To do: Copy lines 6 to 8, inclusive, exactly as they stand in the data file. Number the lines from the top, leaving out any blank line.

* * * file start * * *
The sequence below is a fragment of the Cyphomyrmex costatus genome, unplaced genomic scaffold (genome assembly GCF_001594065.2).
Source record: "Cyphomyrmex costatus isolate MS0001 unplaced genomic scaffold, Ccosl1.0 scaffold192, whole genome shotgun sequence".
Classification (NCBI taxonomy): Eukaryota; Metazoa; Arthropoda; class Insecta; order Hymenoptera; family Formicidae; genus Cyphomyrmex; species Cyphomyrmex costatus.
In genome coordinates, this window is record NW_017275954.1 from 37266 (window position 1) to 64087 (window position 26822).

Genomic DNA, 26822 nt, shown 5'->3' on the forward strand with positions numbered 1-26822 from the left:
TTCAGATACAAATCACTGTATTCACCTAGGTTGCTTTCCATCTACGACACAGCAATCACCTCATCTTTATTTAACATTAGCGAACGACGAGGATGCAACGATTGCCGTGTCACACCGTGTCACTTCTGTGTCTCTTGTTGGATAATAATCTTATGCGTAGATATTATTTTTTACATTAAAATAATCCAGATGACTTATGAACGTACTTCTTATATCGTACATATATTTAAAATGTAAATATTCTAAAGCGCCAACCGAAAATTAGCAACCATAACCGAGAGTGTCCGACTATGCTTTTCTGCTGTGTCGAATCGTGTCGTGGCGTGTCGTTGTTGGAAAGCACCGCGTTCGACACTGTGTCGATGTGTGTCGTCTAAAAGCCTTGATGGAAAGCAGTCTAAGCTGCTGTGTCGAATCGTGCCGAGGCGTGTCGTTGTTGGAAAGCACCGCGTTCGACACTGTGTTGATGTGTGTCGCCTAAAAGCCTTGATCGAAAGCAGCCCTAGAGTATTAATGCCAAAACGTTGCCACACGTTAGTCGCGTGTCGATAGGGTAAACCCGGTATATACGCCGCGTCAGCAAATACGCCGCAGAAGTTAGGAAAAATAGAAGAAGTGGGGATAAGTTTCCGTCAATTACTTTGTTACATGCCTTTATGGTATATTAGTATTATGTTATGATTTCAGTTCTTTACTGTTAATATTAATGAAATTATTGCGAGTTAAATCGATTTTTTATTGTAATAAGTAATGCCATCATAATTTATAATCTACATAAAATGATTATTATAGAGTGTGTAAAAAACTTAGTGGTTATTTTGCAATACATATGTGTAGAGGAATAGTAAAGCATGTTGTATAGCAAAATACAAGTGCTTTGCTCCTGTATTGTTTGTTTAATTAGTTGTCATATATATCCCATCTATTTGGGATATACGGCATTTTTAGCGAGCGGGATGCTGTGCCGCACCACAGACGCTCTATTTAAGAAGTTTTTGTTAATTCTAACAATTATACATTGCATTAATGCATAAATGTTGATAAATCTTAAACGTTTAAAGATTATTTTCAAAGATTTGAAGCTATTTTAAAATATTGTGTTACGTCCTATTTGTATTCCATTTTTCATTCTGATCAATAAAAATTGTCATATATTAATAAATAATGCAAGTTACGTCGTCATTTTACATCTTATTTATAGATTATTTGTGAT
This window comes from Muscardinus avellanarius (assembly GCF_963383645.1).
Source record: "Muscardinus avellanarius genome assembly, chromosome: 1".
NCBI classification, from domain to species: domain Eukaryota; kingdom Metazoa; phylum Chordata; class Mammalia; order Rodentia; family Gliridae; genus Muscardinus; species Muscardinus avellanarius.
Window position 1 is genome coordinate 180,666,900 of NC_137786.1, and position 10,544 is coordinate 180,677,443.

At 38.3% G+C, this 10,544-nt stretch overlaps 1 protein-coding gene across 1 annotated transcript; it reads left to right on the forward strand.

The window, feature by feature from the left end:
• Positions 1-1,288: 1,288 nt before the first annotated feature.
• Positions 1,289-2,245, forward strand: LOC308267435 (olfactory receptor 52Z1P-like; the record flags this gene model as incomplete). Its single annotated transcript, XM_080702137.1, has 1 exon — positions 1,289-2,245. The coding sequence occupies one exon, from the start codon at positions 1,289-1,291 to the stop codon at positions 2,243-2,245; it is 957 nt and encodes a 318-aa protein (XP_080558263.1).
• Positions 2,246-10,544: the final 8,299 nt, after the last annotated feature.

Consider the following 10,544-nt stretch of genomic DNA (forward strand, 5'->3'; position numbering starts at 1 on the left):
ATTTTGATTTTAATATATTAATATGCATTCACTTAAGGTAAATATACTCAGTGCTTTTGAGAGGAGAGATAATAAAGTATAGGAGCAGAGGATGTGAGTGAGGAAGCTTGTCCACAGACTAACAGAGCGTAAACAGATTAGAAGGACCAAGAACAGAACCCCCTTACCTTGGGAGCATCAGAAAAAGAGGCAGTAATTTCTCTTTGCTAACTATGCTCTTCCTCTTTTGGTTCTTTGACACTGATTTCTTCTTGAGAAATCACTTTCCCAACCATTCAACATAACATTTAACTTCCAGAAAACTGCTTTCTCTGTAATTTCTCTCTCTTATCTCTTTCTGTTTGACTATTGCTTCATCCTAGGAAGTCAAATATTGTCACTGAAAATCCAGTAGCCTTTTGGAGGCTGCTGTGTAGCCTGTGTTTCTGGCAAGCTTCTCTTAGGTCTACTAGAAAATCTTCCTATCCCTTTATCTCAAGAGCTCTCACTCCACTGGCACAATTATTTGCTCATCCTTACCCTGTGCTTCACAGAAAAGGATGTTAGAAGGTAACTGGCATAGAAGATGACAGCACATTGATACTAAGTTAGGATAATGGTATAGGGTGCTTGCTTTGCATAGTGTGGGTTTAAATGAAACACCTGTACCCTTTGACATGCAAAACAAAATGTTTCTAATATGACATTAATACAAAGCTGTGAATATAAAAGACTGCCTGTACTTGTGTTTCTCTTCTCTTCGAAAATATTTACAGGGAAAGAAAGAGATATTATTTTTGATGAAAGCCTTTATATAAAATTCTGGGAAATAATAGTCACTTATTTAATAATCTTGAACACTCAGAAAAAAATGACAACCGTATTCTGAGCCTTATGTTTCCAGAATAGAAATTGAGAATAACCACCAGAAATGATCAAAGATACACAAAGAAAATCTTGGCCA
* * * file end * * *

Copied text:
TTCAGATACAAATCACTGTATTCACCTAGGTTGCTTTCCATCTACGACACAGCAATCACCTCATCTTTATTTAACATTAGCGAACGACGAGGATGCAACGATTGCCGTGTCACACCGTGTCACTTCTGTGTCTCTTGTTGGATAATAATCTTATGCGTAGATATTATTTTTTACATTAAAATAATCCAGATGACTTATGAACGTACTTCTTATATCGTACATATATTTAAAATGTAAATATTCTAAAGCGCCAACCGAAAATTAGCAACCATAACCGAGAGTGTCCGACTATGCTTTTCTGCTGTGTCGAATCGTGTCGTGGCGTGTCGTTGTTGGAAAGCACCGCGTTCGACACTGTGTCGATGTGTGTCGTCTAAAAGCCTTGATGGAAAGCAGTCTAAGCTGCTGTGTCGAATCGTGCCGAGGCGTGTCGTTGTTGGAAAGCACCGCGTTCGACACTGTGTTGATGTGTGTCGCCTAAAAGCCTTGATCGAAAGCAGCCCTAGAGTATTAATGCCAAAACGTTGCCACACGTTAGTCGCGTGTCGATAGGGTAAACCCGGTATATACGCCGCGTCAGCAAATACGCCGCAGAAGTTAGGAAAAATAGAAGAAGTGGGGATAAGTTTCCGTCAATTACTTTGTTACATGCCTTTATGGTATATTAGTATTATGTTATGATTTCAGTTCTTTACTGTTAATATTAATGAAATTATTGCGAGTTAAATCGATTTTTTATTGTAATAAGTAATGCCATCATAATTTATAATCTACATAAAATGATTATTATAGAGTGTGTAAAAAACTTAGTGGTTATTTTGCAATACATATGTGTAGAGGAATAGTAAAGCATGTTGTATAGCAAAATACAAGTGCTTTGCTCCTGTATTGTTTGTTTAATTAGTTGTCATATATATCCCATCTATTTGGGATATACGGCATTTTTAGCGAGCGGGATGCTGTGCCGCACCACAGACGCTCTATTTAAGAAGTTTTTGTTAATTCTAACAATTATACATTGCATTAATGCATAAATGTTGATAAATCTTAAACGTTTAAAGATTATTTTCAAAGATTTGAAGCTATTTTAAAATATTGTGTTACGTCCTATTTGTATTCCATTTTTCATTCTGATCAATAAAAATTGTCATATATTAATAAATAATGCAAGTTACGTCGTCATTTTACATCTTATTTATAGATTATTTGTGAT
This window comes from Muscardinus avellanarius (assembly GCF_963383645.1).
Source record: "Muscardinus avellanarius genome assembly, chromosome: 1".